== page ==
Otter Ebert: Beauty & the Beast
April 17, 2017This article was written by Maddi LeKander
Disney’s live-action remake of Beauty and the Beast is filled with stunning designs, extravagant sets, grand music numbers, and still managed to fill plot holes from the original 1991 animated movie. With updated characters, Disney has managed to reignite the love for this story that I once had as a little kid. I have always seen myself in Belle, preferring a book to real life, not really fitting in, and caring too much for my own good. However, Emma Watson’s Belle did something that was missing in the original. And this is the reason why I am elated to know that the new generation of kids who see a part of themselves in Belle will be able to look up to this Belle, Belle 2.0 if I may.
She is who she is, and she makes things happen for herself.
Watching the movie I could not help but think about how much I would have loved to see this Belle when I was growing up, unsure of myself and my place. Every time Belle would pick up another object to defend herself, I thought of the times when I did not think I could fight for myself. When Belle let her compassion for the Beast overcome her fear, I thought about the times where I hid the tears behind my eyes because I felt for the people around me.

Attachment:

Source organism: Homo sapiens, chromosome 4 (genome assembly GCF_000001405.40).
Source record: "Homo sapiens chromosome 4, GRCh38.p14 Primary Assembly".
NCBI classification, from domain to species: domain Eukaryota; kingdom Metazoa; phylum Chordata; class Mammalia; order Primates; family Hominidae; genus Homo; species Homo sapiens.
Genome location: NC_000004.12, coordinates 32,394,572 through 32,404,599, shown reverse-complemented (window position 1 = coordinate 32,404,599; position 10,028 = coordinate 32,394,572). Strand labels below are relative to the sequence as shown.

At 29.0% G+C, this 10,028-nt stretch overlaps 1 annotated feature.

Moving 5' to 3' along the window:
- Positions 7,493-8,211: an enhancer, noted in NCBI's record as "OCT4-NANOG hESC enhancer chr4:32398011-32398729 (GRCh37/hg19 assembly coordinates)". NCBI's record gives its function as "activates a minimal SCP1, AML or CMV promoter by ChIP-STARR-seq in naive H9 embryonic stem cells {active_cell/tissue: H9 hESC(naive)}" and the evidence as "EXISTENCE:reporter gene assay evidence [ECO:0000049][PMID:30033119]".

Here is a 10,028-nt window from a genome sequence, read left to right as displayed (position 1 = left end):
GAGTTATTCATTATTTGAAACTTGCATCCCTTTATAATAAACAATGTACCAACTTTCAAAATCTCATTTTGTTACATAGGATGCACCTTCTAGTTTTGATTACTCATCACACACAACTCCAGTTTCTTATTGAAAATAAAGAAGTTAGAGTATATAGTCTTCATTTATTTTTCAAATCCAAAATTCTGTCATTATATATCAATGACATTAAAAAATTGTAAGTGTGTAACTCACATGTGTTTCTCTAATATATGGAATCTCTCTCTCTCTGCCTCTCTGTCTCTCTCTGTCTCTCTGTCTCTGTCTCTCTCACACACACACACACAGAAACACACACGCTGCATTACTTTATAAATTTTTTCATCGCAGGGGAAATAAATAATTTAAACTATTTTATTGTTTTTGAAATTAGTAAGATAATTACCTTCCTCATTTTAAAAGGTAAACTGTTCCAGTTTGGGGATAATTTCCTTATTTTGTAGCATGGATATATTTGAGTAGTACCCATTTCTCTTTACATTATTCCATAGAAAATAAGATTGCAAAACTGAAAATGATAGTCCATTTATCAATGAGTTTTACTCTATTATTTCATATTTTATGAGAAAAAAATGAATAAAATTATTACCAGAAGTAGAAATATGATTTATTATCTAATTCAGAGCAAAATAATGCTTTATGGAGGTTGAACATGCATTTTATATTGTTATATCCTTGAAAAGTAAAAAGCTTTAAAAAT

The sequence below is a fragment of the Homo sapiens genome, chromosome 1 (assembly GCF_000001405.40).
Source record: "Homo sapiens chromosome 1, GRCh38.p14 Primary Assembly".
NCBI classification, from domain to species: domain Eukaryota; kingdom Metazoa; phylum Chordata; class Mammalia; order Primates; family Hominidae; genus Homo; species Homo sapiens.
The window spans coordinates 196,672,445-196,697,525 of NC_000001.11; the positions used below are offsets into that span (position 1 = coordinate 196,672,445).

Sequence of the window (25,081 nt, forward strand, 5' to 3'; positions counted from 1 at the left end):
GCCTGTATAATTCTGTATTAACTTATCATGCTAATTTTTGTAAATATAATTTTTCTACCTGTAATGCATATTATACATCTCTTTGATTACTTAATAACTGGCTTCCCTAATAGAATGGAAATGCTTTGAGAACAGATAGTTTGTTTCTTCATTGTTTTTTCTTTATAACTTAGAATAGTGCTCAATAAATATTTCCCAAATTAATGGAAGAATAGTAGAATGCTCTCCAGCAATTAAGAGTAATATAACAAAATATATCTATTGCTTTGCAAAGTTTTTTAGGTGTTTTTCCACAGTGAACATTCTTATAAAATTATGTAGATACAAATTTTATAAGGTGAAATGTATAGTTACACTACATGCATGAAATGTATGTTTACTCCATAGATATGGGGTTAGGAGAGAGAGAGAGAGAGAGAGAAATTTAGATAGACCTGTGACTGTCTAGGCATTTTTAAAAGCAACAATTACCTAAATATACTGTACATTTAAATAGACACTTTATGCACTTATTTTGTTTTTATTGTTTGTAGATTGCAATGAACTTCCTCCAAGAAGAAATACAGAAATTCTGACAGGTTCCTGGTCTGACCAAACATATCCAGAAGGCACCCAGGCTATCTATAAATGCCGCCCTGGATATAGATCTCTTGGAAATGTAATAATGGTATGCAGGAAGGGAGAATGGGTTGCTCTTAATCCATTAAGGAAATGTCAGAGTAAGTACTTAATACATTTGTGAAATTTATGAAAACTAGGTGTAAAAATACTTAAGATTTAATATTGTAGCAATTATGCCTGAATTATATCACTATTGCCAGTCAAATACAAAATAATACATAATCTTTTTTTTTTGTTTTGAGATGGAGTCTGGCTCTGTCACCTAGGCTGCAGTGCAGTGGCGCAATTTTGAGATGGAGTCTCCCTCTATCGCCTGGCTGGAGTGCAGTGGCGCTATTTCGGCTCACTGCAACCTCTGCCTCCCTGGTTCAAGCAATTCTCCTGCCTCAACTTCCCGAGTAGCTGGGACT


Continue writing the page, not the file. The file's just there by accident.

The original Belle, while strong in her own right, was a victim of her circumstances. She let things happen to her, sometimes speaking up, but usually just childishly complaining while sometimes getting her way. Emma Watson’s Belle tells a different story. She has a strong personality from the beginning and is never a victim. Her personality shines through and so does her stubbornness. She is who she is, and she makes things happen for herself. This is the kind of role model that the next generation of fairy tale lovers like me will have. And for that, I can only thank Disney.